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Please use this identifier to cite or link to this item: http://hdl.handle.net/123456789/2204

Title: Physiological responses of tectona grandis (teak) and some food crops in mixed cropping
Authors: Djagbletey, Gloria Djaney
Issue Date: 5-Dec-2002
Series/Report no.: 3466;
Abstract: The taungya system was introduced in the West African sub—region with the aim of reducing pressure on forestlands For agricultural purposes. In Ghana teak (Tectona grandis) was adopted as the main tree species for the taungya system. However, there are speculations in Ghana that teak degrades the environment. The experiments were designed to investigate some problems encountered by teak growers. to determine the effect of the trees at different spacing on the yield of associated food crops and also to assess the influence of sclerotic leaves on the growth of teak. The work was carried out at Nkoaranza, in the Forest-Savannah Transitional zone and on an experimental field of the Forestry Research Institute of Ghana at Fumesua, in the Moist Semi-Deciduous forest Southeast subtype of Ghana. The highly used spacing by the farmers was 3.0 x 3.Om followed by 4.0 x 4.Om and 2.0 x 2.Om with percentages of 70, 26 and 4% respectively. The trees were interplanted with a mixture of food crops like plantain, maize, yam, tomatoes, cassava, and groundnuts. About 95.6% of the teak farms are privately owned, with the remaining 4.4% being owned by the community. The natives of Nkoranza owned all the private teak farms. Majority of the farmers had only basic education. There was decline in crop yield with stand development; and this can be attributed to both early canopy closure and soil fertility. Annual bush fires also contributed to decline in food crops. The application of either inorganic fertiliser or organic manure, as well as the use of mounds can ameliorate the decline in soil fertility. To prolong cropping of the stands for food crops, wider spacing like 6.0 x 2.0m and 4.0 x 4.0m, and introduction of leguminous trees are highly recommended. The trees recorded virtually no growth during the dry season. However, growth rate in the minor rainy season was greater than that in major rainy season. It could therefore be said that the least precipitation triggers growth in teak but too much rain restricts growth. Net assimilation rate of some sampled teak leaves was measured at weekly intervals and analysed in relation to Photosynthetic Active Radiation (PAR). Both Apparent quantum yield (α which is the rate of change in the net assimilation with light at low limiting irradiance) and Photosynthetic capacity (asymthotic value of photosynthetic rate at high saturation irradiance) increased with increasing leaf age up to a peak and thereafter declined to a minimum value and remained constant. Net assimilation rate was negative or very low in newly emerged leaves, peaked in fully expanded leaves and then declined to negative values, as the leaf became increasingly sclerotic. This is an indication that respiration exceeds net assimilation at this stage and the leaf therefore depends on the mother plant for survival. However, detachment of sclerotic leaves with the aim of enhancing growth was rather found to be detrimental to both tree height and especially stem volume growth, by 0.76 cm3 per tree. Nutrient analysis of young, sclerotic and chlorotic leaves indicated that potassium, nitrogen and sodium concentrations decreased with increasing leaf age. This suggests that these nutrients are withdrawn into the mother plant before abscission. On the other hand, while calcium and magnesium concentration increased with leaf age, phosphorus, showed no specific trend. Re-translocation of essential nutrients into the mother plant is more important to plant growth than the respiratory cost of maintaining the integrity of the sclerotic leaves.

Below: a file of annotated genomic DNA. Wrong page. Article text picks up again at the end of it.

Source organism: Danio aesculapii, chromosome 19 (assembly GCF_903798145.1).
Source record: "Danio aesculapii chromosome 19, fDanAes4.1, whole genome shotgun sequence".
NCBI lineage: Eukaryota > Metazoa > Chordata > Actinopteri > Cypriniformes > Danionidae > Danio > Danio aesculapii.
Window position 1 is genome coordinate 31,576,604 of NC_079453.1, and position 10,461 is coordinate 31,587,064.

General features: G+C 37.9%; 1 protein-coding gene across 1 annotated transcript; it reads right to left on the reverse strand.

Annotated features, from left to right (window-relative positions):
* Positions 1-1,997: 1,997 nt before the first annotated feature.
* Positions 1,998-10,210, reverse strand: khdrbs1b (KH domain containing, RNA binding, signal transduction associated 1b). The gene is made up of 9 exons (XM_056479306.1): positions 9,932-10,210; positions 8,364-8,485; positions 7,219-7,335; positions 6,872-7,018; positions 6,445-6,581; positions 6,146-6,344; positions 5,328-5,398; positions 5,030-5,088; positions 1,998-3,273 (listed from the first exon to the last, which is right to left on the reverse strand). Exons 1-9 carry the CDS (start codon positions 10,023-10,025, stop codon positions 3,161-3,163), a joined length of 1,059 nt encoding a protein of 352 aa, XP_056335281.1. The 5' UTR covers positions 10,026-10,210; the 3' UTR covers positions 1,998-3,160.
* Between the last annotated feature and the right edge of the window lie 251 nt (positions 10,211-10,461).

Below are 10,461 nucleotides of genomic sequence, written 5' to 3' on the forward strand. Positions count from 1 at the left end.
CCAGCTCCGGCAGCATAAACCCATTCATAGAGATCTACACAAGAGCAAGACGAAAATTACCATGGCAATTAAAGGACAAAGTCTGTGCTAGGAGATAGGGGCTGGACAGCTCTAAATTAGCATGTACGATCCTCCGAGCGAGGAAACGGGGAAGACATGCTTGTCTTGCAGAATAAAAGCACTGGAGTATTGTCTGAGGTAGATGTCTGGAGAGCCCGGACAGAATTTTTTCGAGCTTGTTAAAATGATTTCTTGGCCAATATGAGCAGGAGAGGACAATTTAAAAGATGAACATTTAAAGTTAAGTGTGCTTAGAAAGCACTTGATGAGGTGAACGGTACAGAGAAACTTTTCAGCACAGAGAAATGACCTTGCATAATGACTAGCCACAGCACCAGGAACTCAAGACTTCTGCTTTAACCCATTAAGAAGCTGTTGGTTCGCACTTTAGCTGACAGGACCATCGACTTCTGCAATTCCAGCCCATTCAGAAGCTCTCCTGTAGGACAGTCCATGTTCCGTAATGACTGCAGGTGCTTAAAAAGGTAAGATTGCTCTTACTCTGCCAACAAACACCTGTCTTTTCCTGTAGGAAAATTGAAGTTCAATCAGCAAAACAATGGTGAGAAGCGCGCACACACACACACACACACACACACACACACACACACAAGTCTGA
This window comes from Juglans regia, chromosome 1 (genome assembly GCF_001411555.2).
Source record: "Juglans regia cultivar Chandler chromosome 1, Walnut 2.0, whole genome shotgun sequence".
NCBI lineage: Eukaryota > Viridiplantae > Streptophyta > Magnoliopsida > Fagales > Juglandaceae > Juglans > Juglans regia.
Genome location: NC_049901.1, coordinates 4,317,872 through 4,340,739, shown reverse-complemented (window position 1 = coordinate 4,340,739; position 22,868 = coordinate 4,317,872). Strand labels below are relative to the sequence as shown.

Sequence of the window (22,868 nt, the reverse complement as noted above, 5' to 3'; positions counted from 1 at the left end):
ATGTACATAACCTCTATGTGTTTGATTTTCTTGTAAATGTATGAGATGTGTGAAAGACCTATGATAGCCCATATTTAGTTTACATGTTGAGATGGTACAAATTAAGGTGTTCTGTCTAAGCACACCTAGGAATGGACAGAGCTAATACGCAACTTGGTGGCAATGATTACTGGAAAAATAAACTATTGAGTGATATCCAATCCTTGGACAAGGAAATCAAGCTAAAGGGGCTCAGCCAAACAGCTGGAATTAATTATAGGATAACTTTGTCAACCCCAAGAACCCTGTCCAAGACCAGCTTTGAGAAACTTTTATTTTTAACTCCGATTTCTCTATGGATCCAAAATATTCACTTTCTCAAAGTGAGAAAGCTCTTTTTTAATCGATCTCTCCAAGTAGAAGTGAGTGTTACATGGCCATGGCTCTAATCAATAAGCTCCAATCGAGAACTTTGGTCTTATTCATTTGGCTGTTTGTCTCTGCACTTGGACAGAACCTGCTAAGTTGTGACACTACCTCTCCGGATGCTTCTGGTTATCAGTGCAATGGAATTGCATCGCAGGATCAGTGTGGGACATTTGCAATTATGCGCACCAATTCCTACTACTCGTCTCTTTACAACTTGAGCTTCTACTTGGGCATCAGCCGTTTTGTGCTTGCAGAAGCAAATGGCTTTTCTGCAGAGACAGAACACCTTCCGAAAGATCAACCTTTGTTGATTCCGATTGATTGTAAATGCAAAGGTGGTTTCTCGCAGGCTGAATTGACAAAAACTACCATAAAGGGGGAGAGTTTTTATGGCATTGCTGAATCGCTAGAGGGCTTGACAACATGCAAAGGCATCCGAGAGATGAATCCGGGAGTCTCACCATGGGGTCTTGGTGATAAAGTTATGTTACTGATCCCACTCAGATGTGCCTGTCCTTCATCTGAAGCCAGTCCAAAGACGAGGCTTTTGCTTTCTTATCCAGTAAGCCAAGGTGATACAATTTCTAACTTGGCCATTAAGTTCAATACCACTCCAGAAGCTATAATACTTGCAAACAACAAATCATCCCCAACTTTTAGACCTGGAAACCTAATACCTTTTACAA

Description: A thesis submitted to the Department of Silviculture and Forest Management, Kwame Nkrumah University of Science and Technology in partial fulfilment of the requirements for the award of Master of Science, 2002
URI: http://hdl.handle.net/123456789/2204
Appears in Collections:College of Agric and Natural Resources

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